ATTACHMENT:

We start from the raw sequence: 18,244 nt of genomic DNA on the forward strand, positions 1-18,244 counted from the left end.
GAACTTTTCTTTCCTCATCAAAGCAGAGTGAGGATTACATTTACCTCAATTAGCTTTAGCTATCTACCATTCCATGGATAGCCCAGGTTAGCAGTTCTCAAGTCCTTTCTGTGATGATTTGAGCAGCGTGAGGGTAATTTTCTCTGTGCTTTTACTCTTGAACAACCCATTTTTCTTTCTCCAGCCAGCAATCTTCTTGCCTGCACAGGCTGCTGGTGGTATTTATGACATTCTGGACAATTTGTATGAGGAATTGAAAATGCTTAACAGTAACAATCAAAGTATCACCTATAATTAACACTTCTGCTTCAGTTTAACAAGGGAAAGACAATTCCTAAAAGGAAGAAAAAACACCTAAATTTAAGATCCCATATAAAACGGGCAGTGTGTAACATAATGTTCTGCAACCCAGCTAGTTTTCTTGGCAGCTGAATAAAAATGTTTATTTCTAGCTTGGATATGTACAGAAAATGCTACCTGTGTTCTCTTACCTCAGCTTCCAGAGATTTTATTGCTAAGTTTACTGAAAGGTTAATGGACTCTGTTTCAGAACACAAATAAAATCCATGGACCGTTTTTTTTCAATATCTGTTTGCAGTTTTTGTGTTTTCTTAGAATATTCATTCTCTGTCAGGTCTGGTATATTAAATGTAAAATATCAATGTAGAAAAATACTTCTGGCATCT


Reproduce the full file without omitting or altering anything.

We start from the raw sequence: 18,244 nt of genomic DNA on the forward strand, positions 1-18,244 counted from the left end.
GAACTTTTCTTTCCTCATCAAAGCAGAGTGAGGATTACATTTACCTCAATTAGCTTTAGCTATCTACCATTCCATGGATAGCCCAGGTTAGCAGTTCTCAAGTCCTTTCTGTGATGATTTGAGCAGCGTGAGGGTAATTTTCTCTGTGCTTTTACTCTTGAACAACCCATTTTTCTTTCTCCAGCCAGCAATCTTCTTGCCTGCACAGGCTGCTGGTGGTATTTATGACATTCTGGACAATTTGTATGAGGAATTGAAAATGCTTAACAGTAACAATCAAAGTATCACCTATAATTAACACTTCTGCTTCAGTTTAACAAGGGAAAGACAATTCCTAAAAGGAAGAAAAAACACCTAAATTTAAGATCCCATATAAAACGGGCAGTGTGTAACATAATGTTCTGCAACCCAGCTAGTTTTCTTGGCAGCTGAATAAAAATGTTTATTTCTAGCTTGGATATGTACAGAAAATGCTACCTGTGTTCTCTTACCTCAGCTTCCAGAGATTTTATTGCTAAGTTTACTGAAAGGTTAATGGACTCTGTTTCAGAACACAAATAAAATCCATGGACCGTTTTTTTTCAATATCTGTTTGCAGTTTTTGTGTTTTCTTAGAATATTCATTCTCTGTCAGGTCTGGTATATTAAATGTAAAATATCAATGTAGAAAAATACTTCTGGCATCT